I took these pictures in Egypt between 1995 and 1998. They illustrate some of the environmental problems that contemporary Egyptians face.


"Desert and Sown," 1996. Here we are standing only a few hundred yards from the line that marks the border between the cultivable land of the Nile Valley and the infertile rock and sand of the Western Desert Plateau. Government reclamation projects have been able to turn some areas of the desert into farmland, but in most of the Egyptian desert, the sandy soil is only a few inches thick. Note how abrupt and total the border is. See below for a closer (though blurry) view.

Notice in the lower right corner the ruins of some ancient Egyptian tombs. The ancient Egyptians always buried their dead in the uncultivable desert, on the westerm bank of the Nile. Though the ancient Egyptians may have done this for symbolic reasons, it also had the advantage of conserving arable land for productive use. Similarly, the Muslim Arabs who settled in Egypt after the 8th century preferred to build their cities and cemeteries on the edge of the desert rather than waste valuable fertile land. Today, however, the pressure of Egypt’s burgeoning population has forced villages and cities to build houses where fields once stood. Though the government is now building housing developments in the desert, the high cost of pumping water to these developments makes this an extremely expensive venture.



"Siwa Olive Irrigation," 1996. This is an irrigation canal in an olive and pomegranate grove near Siwa, in the Qattara Depression near the Libyan border. Agriculture in the Qattara Depression suffers from heavily salinized soil. In Siwa, plentiful ground water wells to the surface in natural springs, which is channeled into groves via irrigation canals like this one. However, the climate here is extremely arid, so water that collects on the soil evaporates quickly, leaving behind a layer of salts. The salts render the soil only marginally productive. Here you can see the salts as a white deposit on the sides of the canal and at the edges of the damp soil.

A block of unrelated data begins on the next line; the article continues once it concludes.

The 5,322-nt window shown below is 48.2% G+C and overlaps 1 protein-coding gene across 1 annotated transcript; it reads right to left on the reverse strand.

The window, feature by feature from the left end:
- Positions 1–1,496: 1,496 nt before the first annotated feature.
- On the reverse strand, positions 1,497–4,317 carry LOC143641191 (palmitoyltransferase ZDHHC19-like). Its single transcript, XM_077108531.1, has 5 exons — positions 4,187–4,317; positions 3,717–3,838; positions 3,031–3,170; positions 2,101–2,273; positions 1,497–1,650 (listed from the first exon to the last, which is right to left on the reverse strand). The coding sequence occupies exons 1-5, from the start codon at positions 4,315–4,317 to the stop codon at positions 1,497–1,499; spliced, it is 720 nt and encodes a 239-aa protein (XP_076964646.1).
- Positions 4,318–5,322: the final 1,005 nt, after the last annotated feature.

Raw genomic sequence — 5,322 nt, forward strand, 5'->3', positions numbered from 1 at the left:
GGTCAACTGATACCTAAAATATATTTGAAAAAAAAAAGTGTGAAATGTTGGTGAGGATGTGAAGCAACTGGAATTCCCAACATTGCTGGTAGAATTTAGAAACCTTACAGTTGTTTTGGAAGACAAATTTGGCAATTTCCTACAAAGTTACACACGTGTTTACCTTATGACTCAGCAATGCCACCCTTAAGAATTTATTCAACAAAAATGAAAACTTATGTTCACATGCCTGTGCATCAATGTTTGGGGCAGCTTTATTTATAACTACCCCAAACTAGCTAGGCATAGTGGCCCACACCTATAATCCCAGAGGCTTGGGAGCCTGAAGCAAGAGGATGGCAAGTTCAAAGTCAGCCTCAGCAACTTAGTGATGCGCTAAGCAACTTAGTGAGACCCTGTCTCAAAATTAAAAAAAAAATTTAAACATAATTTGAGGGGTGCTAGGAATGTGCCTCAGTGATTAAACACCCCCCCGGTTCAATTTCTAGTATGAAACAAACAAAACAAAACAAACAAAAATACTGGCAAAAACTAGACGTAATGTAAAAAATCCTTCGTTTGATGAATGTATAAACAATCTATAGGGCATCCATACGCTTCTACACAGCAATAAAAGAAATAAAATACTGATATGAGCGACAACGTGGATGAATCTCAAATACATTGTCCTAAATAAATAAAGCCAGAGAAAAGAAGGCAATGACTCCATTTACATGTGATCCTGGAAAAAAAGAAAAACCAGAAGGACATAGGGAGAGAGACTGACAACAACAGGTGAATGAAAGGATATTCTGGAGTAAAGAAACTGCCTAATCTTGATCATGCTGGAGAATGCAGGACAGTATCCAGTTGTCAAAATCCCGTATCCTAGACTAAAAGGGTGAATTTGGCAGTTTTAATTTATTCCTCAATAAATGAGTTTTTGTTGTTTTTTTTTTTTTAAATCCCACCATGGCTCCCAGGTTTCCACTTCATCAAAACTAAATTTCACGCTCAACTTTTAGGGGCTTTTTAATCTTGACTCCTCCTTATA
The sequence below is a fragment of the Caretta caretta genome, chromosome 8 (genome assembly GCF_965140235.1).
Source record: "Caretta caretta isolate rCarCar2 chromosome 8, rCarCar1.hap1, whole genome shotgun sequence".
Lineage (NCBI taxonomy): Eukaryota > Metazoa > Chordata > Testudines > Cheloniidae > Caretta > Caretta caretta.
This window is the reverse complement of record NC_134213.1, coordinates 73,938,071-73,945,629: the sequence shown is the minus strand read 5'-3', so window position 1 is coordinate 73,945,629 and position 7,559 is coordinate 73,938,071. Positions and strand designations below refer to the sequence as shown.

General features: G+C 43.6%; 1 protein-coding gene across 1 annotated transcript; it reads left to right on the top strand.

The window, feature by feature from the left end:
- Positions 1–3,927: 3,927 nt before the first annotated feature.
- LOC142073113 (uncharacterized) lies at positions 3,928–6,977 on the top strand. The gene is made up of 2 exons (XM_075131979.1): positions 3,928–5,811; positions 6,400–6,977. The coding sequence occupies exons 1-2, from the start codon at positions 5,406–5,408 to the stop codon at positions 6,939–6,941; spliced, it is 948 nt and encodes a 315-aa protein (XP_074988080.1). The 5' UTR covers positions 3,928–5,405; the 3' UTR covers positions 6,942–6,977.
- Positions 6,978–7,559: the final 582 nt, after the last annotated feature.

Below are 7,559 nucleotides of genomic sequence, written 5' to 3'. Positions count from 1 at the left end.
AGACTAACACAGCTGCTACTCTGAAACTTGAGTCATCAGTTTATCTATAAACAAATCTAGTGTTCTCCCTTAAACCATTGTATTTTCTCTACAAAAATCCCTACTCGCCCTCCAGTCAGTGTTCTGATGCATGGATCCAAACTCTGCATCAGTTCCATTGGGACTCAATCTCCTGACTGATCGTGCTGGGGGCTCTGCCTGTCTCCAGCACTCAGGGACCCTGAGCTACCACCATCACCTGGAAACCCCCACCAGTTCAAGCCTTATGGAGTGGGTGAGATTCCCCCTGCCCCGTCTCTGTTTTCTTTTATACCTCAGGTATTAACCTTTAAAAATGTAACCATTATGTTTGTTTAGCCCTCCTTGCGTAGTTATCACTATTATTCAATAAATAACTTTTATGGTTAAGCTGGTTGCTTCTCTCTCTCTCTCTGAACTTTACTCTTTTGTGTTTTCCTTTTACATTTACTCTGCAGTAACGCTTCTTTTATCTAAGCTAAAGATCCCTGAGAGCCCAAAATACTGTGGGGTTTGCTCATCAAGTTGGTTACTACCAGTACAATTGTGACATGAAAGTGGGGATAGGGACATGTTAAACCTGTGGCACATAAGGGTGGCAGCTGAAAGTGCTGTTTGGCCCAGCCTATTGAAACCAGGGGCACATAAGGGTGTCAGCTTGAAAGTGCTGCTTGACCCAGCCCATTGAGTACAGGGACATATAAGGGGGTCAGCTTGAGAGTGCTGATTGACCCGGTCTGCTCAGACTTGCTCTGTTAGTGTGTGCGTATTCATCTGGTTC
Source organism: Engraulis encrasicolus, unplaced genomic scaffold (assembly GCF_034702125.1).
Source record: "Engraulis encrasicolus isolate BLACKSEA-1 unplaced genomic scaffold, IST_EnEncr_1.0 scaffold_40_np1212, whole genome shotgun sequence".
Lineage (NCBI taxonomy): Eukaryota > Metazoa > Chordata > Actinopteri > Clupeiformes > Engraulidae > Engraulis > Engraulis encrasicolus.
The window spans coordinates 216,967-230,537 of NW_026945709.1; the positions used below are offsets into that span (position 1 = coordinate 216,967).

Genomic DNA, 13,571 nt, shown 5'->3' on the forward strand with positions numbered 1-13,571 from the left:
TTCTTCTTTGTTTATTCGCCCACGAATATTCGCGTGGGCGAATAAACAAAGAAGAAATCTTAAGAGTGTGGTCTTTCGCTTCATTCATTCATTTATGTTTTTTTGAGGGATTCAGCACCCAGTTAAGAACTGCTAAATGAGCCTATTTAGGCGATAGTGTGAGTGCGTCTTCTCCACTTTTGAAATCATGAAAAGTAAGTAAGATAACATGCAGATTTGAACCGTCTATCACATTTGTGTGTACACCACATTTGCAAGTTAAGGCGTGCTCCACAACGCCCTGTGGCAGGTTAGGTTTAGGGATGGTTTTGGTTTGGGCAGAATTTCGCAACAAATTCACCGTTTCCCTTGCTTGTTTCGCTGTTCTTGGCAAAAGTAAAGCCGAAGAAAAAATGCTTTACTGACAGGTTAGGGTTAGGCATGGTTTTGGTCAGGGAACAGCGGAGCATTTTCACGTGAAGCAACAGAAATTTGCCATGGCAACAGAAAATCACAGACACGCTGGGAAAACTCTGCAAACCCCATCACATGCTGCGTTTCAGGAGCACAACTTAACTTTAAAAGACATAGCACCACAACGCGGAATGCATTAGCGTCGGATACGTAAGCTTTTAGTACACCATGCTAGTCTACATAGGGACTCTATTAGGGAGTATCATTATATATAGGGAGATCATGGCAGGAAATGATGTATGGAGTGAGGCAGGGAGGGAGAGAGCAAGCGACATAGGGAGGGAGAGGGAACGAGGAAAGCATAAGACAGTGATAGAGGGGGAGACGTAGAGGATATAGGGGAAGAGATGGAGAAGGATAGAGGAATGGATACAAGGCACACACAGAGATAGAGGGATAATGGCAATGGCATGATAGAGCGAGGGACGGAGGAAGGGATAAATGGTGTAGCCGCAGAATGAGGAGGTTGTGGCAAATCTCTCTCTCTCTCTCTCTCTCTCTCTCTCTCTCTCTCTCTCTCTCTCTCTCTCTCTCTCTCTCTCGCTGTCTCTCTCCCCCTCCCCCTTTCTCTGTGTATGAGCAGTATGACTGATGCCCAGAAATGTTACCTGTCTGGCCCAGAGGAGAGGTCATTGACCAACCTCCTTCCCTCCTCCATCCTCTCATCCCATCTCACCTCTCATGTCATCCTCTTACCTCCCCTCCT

"Good Pollution Day, Bad Pollution Day," 1995. I took these pictures from the balcony of my apartment in the Sa’d Zaghlul district of Cairo. The "good pollution" picture was taken a little later in the day. On a very good day, I could see the Muhammad ‘Ali Mosque and Muqattam Hills from the roof. However, on most days the whitish haze of humidity and the unleaded exhaust of hundreds of buses obscures that view. The extremely poor conditions in the "bad pollution" picture were caused by seasonal dust storms called "khamsiin." During the khamsiin season (March-April), heavy clouds blanket the city (and sometimes the entire country—as in the monstrous storm of 1998 that hit while I was camping in the White Desert near Bahriyyah Oasis…). The clouds hold in the noxious fumes of automobiles and factories, making the air nearly unbreathable. High winds carrying yellow sand from the surrounding desert whip through the city with sufficient force to sting one’s face, scratch one’s glasses, and throw open or break unsecured doors and windows. (You have this on the authority of my personal experience. The latter occurrence of course results in one’s living room becoming a sand dune). 




"Khamsiin at the Pyramid of Khufu," 1996.  I took this picture from the entrance to the Great Pyramid of Khufu during a mild khamsiin storm.  The scruffy-looking picture of me on my home page was also taken during this storm.


Copyright © 1999 Indira Falk Gesink

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